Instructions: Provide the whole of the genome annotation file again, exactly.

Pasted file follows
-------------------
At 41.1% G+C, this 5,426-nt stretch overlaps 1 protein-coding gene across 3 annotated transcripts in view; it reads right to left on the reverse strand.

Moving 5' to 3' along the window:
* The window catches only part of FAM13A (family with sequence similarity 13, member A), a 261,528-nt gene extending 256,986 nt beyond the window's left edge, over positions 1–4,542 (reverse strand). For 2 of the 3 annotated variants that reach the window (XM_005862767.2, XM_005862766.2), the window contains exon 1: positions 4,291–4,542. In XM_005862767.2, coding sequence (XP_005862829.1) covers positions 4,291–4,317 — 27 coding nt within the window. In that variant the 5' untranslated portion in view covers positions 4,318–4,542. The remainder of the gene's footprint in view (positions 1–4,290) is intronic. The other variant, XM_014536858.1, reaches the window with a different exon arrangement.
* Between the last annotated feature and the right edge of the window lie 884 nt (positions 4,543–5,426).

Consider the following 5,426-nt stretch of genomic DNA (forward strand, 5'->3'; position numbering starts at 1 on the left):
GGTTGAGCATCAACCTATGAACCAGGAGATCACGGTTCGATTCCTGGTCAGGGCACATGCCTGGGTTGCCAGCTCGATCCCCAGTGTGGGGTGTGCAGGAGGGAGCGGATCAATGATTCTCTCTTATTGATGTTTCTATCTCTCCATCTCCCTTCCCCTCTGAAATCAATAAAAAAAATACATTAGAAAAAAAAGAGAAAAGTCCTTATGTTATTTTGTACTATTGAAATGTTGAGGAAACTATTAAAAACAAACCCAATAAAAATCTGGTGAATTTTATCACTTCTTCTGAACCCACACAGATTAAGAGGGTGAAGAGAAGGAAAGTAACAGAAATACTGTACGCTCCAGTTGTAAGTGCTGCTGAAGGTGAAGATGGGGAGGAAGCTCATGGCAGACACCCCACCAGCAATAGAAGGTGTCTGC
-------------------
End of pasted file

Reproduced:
At 41.1% G+C, this 5,426-nt stretch overlaps 1 protein-coding gene across 3 annotated transcripts in view; it reads right to left on the reverse strand.

Moving 5' to 3' along the window:
* The window catches only part of FAM13A (family with sequence similarity 13, member A), a 261,528-nt gene extending 256,986 nt beyond the window's left edge, over positions 1–4,542 (reverse strand). For 2 of the 3 annotated variants that reach the window (XM_005862767.2, XM_005862766.2), the window contains exon 1: positions 4,291–4,542. In XM_005862767.2, coding sequence (XP_005862829.1) covers positions 4,291–4,317 — 27 coding nt within the window. In that variant the 5' untranslated portion in view covers positions 4,318–4,542. The remainder of the gene's footprint in view (positions 1–4,290) is intronic. The other variant, XM_014536858.1, reaches the window with a different exon arrangement.
* Between the last annotated feature and the right edge of the window lie 884 nt (positions 4,543–5,426).

Consider the following 5,426-nt stretch of genomic DNA (forward strand, 5'->3'; position numbering starts at 1 on the left):
GGTTGAGCATCAACCTATGAACCAGGAGATCACGGTTCGATTCCTGGTCAGGGCACATGCCTGGGTTGCCAGCTCGATCCCCAGTGTGGGGTGTGCAGGAGGGAGCGGATCAATGATTCTCTCTTATTGATGTTTCTATCTCTCCATCTCCCTTCCCCTCTGAAATCAATAAAAAAAATACATTAGAAAAAAAAGAGAAAAGTCCTTATGTTATTTTGTACTATTGAAATGTTGAGGAAACTATTAAAAACAAACCCAATAAAAATCTGGTGAATTTTATCACTTCTTCTGAACCCACACAGATTAAGAGGGTGAAGAGAAGGAAAGTAACAGAAATACTGTACGCTCCAGTTGTAAGTGCTGCTGAAGGTGAAGATGGGGAGGAAGCTCATGGCAGACACCCCACCAGCAATAGAAGGTGTCTGC